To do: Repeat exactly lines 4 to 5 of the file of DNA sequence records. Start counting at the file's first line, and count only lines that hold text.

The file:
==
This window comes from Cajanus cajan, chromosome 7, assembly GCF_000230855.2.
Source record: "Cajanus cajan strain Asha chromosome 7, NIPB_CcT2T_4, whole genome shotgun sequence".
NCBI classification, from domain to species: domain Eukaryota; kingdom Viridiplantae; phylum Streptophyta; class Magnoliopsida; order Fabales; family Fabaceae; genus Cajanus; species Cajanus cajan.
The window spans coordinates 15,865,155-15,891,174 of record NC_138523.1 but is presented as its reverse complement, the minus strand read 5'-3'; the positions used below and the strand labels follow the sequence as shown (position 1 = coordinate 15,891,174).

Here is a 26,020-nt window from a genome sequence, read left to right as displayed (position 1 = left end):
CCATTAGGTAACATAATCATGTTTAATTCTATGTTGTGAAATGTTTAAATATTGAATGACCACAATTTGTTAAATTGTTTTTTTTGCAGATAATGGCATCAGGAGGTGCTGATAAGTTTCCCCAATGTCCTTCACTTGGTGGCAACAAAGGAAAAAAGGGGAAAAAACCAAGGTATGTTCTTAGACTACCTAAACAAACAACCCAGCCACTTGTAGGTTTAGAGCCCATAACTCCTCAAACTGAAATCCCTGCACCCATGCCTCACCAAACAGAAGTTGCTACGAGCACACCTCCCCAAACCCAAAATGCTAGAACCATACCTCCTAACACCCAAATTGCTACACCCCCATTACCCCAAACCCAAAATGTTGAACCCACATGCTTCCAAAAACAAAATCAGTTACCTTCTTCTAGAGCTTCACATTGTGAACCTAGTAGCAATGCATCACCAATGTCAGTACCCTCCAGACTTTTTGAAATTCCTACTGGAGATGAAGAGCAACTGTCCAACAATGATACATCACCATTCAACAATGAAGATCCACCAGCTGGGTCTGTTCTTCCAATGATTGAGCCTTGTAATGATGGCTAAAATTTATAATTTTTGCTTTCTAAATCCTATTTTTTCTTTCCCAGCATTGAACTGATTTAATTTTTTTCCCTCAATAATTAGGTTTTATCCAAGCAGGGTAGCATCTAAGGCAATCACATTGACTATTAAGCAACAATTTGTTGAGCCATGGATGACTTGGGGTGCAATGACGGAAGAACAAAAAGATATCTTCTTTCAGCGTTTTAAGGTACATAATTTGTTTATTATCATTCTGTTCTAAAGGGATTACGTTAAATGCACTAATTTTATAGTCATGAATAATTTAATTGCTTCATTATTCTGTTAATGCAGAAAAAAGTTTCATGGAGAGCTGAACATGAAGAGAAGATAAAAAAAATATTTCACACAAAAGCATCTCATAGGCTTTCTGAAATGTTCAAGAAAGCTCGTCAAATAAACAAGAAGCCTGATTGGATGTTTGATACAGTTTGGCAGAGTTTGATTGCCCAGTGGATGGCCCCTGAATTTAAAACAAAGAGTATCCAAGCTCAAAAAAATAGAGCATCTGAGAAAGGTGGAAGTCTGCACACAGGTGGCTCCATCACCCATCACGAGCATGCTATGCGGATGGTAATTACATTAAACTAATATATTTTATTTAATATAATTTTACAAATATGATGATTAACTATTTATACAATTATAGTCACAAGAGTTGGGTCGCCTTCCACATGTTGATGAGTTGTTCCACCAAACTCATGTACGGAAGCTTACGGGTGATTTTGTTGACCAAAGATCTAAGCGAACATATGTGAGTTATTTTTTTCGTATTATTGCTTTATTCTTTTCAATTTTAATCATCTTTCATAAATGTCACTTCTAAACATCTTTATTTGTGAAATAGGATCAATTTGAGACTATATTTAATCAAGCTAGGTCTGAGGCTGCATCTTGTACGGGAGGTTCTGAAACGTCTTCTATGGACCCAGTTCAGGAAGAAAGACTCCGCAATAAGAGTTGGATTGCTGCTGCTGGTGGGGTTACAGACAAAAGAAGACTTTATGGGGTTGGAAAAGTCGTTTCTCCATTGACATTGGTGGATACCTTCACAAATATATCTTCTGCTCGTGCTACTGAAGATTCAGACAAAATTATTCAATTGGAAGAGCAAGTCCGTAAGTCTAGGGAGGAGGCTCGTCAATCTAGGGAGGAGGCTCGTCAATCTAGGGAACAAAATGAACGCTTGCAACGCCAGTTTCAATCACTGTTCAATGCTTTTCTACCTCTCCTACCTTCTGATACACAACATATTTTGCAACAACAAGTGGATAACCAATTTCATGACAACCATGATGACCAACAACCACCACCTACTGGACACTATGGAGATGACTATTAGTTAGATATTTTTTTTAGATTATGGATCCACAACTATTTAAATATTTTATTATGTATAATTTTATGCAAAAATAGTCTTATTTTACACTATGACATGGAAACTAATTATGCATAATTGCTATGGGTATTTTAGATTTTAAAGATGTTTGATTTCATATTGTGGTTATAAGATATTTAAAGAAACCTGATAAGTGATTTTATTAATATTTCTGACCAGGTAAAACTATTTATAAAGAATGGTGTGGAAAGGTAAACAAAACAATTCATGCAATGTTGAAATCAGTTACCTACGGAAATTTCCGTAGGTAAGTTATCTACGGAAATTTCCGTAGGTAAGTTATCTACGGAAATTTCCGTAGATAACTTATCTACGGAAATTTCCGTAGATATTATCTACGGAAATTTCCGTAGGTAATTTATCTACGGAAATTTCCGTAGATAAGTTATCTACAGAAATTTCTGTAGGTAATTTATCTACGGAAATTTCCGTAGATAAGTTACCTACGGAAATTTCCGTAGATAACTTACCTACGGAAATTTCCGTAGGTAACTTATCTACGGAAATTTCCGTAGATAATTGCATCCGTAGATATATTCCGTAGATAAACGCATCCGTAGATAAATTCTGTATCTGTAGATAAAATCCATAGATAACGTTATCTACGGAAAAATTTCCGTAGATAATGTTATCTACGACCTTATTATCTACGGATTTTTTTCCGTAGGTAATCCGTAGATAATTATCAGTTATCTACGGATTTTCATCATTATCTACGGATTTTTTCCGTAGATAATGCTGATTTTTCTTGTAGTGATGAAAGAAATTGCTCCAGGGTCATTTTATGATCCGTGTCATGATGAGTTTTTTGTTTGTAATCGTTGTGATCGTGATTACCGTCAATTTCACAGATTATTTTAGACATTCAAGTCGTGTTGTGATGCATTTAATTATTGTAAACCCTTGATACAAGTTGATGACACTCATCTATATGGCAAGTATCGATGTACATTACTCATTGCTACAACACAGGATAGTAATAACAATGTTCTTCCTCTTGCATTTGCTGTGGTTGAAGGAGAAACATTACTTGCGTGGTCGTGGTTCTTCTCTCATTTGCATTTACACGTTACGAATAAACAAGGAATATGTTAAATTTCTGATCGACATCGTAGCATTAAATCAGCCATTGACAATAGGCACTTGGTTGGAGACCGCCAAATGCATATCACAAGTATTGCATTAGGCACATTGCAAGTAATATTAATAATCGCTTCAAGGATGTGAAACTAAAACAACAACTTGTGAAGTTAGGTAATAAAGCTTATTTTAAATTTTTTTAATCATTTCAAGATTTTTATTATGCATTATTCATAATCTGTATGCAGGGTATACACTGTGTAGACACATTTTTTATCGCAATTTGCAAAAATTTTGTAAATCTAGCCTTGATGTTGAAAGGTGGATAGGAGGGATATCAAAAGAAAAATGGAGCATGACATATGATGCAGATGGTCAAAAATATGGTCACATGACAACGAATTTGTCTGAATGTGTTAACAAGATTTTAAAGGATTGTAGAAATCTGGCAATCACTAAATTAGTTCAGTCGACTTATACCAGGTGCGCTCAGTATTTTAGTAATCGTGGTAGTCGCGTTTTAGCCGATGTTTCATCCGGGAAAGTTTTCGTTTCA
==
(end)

The window spans coordinates 15,865,155-15,891,174 of record NC_138523.1 but is presented as its reverse complement, the minus strand read 5'-3'; the positions used below and the strand labels follow the sequence as shown (position 1 = coordinate 15,891,174).

Here is a 26,020-nt window from a genome sequence, read left to right as displayed (position 1 = left end):